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Gender and power

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Gender, power and sexual activity

While it is difficult to generalise about gender, sexuality and the implications for safe

behaviours, successful school programs do need to acknowledge and take account of this area. For example, in understanding particular gender expectations on relationships, sexuality and safe sex, there is a clear need to challenge beliefs that males cannot control their sexual urges and consequently cannot be expected to take responsibility for contraception. This also includes addressing the very strong but inequitable attitude that females should take primary responsibility in suggesting the use of condoms.


Research shows that there are many gender issues for young men that need to be considered. Often a reluctance to communicate about personal feelings and to take responsibility for contraception and other safe sex practices limits their possibilities of developing equal, respectful and supportive relationships. They may also expose themselves to high risks of infection from a range of STIs and BBVs. Challenging young men’s perceptions of masculinity and of traditional femininity is a critical stage in their general education, but especially so in relationship and sexual health education.

Relationships- Cultural and social beliefs

A critical understanding of gender and power in relationships, and of how cultural and social beliefs about gender are established and communicated, is important. Differing positions of power typical of gender relations are central to adolescent sexual behaviour and to the understanding of the inconsistent and variable use of condoms. Learning needs to examine issues of power in relation to inequality, rather then relying solely on advocating condoms to prevent STIs and BBVs in sexual encounters.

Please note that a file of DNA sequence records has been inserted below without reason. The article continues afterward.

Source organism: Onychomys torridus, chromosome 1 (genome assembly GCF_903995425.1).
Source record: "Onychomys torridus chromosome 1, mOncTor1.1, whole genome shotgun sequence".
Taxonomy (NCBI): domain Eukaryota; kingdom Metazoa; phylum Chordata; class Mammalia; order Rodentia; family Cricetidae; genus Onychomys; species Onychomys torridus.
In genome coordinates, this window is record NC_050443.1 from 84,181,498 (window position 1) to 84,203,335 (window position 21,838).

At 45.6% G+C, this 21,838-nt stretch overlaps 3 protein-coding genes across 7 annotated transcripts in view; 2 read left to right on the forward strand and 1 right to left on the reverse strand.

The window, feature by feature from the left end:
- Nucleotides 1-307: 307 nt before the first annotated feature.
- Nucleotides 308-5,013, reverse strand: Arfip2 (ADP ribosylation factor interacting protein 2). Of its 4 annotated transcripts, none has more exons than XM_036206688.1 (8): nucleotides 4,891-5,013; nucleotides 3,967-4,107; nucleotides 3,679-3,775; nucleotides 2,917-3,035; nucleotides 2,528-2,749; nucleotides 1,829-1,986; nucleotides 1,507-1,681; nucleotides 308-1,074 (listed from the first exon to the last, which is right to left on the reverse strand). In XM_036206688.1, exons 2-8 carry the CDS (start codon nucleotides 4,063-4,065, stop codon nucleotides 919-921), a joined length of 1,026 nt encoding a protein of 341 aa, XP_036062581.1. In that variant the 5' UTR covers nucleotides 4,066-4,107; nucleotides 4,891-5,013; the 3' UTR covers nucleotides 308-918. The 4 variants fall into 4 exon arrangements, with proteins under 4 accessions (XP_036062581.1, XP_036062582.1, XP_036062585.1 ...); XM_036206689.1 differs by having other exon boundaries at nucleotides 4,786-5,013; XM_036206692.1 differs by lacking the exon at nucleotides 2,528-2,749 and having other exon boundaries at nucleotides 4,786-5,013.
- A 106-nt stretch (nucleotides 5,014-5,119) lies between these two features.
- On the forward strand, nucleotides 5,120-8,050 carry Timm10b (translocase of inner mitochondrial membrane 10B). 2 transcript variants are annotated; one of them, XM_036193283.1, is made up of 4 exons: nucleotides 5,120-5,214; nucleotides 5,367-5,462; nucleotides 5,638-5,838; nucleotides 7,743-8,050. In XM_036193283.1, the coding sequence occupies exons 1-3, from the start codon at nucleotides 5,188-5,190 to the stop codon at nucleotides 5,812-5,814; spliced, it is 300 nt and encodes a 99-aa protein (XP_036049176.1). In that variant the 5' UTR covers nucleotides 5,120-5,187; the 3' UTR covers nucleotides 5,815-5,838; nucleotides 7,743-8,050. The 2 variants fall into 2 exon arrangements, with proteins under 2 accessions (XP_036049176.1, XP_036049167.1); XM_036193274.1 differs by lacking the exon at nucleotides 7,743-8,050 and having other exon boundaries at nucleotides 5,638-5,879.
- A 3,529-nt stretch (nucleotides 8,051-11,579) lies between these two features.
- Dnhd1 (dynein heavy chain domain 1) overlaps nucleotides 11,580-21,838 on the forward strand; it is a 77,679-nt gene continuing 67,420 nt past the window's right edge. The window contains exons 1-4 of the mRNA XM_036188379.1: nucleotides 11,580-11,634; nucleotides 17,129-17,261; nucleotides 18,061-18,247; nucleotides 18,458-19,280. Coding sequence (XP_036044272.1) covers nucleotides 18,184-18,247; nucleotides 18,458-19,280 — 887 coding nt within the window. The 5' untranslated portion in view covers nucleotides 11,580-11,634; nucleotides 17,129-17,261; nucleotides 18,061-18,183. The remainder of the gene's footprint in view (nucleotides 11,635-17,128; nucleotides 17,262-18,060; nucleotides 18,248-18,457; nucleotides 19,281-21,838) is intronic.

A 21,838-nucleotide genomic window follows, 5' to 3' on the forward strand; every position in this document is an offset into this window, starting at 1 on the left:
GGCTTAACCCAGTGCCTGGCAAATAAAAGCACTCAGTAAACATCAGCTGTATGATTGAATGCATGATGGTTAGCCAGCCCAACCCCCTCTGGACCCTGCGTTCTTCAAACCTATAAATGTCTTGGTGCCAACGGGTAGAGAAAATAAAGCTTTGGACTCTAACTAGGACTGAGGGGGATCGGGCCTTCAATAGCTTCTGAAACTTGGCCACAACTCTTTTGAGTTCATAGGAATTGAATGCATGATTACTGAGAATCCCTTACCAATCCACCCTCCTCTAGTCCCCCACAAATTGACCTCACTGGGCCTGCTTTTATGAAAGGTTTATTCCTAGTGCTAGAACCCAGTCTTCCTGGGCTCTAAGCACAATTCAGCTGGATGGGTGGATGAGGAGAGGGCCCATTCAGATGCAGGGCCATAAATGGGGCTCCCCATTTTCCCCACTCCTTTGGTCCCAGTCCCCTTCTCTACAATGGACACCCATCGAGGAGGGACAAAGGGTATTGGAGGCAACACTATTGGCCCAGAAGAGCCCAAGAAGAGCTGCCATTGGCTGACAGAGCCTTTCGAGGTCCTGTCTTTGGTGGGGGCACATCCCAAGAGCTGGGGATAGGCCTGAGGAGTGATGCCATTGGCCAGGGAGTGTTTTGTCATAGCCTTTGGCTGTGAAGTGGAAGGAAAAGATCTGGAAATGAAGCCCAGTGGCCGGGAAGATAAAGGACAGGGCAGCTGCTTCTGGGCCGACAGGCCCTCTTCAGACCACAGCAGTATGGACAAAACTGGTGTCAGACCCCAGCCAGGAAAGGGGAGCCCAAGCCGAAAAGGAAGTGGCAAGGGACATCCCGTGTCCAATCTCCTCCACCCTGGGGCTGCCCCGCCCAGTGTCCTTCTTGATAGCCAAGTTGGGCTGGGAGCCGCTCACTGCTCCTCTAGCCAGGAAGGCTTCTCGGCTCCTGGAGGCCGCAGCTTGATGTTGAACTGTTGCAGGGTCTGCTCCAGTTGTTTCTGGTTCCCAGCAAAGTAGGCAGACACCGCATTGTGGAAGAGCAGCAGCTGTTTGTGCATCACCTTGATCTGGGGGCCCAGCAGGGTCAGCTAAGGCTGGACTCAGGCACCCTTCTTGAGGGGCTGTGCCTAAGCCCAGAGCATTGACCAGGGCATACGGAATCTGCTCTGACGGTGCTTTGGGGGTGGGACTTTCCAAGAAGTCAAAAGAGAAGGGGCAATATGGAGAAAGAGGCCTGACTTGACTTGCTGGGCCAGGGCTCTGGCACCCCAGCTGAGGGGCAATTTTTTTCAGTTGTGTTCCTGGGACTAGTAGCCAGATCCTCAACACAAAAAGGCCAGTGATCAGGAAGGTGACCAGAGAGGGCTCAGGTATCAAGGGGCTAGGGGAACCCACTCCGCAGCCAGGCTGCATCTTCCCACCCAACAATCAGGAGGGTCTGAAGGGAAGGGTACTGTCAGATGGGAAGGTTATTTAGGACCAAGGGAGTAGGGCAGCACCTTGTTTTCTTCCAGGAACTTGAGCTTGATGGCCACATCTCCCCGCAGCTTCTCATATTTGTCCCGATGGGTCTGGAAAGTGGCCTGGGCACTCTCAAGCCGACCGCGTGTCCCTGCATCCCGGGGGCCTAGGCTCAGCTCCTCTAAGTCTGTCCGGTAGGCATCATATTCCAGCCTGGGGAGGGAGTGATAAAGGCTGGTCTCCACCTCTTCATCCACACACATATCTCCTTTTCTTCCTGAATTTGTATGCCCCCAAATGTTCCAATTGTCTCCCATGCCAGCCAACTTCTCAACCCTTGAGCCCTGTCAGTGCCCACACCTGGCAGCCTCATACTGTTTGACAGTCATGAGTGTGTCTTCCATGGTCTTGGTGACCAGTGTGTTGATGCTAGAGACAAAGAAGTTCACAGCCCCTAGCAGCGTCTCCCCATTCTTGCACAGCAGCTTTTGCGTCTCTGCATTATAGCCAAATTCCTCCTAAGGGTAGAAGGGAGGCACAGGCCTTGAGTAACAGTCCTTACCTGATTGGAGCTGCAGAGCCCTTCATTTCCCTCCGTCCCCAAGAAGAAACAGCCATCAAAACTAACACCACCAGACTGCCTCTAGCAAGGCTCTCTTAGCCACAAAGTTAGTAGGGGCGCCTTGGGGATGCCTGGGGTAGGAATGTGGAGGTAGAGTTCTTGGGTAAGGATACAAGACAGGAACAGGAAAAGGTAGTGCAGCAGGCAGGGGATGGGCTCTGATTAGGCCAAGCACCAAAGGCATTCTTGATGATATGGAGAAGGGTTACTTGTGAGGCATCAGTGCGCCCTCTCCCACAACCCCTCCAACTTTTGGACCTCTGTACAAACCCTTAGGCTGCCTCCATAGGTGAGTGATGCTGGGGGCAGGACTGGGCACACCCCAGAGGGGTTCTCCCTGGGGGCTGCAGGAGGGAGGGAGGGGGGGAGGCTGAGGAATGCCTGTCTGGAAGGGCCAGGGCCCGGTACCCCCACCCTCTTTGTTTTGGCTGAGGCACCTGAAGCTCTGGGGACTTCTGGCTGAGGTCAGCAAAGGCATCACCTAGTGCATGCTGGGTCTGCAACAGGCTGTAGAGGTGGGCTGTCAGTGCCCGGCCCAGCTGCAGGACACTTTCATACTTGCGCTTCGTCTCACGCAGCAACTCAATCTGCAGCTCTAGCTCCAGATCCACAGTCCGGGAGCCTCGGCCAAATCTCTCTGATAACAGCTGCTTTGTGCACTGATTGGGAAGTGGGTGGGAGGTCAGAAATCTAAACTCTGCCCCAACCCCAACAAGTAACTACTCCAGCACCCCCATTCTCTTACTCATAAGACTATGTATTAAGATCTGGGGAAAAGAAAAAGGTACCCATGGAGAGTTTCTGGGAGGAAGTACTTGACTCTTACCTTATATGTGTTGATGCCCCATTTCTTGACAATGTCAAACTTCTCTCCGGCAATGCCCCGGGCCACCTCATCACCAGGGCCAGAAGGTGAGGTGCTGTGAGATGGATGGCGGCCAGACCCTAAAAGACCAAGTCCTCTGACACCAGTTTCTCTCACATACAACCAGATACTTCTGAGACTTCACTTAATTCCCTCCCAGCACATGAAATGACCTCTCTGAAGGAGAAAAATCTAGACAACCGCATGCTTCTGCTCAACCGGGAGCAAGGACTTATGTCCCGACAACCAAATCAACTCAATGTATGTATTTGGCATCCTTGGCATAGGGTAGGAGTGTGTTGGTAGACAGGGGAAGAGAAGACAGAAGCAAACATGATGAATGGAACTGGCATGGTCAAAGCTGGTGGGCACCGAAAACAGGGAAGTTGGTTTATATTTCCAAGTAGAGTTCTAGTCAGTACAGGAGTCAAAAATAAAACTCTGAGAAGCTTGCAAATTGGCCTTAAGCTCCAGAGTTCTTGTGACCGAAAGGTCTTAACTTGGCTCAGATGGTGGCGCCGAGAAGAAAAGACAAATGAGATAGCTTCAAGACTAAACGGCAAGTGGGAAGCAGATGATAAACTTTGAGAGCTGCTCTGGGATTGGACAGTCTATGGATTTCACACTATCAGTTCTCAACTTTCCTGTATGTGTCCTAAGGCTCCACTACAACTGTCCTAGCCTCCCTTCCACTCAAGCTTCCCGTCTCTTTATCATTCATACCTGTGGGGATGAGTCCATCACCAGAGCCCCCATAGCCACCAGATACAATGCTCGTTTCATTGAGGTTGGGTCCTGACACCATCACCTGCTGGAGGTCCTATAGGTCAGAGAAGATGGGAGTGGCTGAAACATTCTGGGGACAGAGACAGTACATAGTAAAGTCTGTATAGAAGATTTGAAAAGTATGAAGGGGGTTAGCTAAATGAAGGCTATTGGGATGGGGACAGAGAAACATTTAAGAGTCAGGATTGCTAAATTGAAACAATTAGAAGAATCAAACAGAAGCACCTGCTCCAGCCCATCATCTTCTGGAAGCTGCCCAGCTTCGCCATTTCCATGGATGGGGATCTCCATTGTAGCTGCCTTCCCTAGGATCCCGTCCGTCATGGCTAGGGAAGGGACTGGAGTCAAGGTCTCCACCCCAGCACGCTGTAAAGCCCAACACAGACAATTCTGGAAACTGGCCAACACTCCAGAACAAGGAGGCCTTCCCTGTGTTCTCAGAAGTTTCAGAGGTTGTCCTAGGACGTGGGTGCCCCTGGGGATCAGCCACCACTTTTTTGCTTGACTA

It is also necessary to deal with attitudes that may discriminate against young women who make their own choices, such as the choice to be sexually active, as well as providing the knowledge and skills for young men to become full and equal partners in their relationships. Thus, it should not be assumed that assertiveness, for example, is purely a skill to assist young women to say no to unwanted sexual advances. It might mean that, but it may also mean that a young woman can say “yes, I want, I feel, I know this about myself”.

Condom use

For some adolescents there are gender, as well as peer group, motivations for sexual intercourse which affect their use of condoms. While young men are more likely to see intercourse as a way of establishing their maturity and achieving social status, most young women see intercourse as a way of expressing their love or of achieving greater intimacy. As a consequence, young men are more likely to have sex with someone who is a relative stranger, to have a number of sexual partners, and to separate sex from love. Cultural norms of romantic love are important determinants of how women (and men) communicate and behave in intimate relationships. Related to this is the greater level of trust that young women place in relationships. Because young women take the view that sex is about romance and love, they may operate through rose coloured glasses and on notions of trust. Given young men’s attitudes to sexual relationships described above, relying on trust is considered an unsafe strategy.

Relevant GDHR learning activities

Middle Childhood (years 4-7)

Early Adolescence (years 8-10)

Other relevant lesson plans

           Secondary schools (years 8-12)

Unit 3: Addressing diversity - gender, power, sexuality and risk

  • Activity 1: The power of expectations p.104
  • Activity 2:  What is power? p.109
  • Activity 3: Defining Power p.112
  • Activity 4: The power of assumptions about sexuality p.122
  • Activity 5: Power, violence and risk p.129
  • Activity 10: Power, relationships and drugs p.162
1 - Essential Background
2 - Relationship Things
3 - Respect
4 - Communicate
5 - Choose Relationship
6 - Understanding Violence & Sexual Assault
7 - Looking After Yourself & others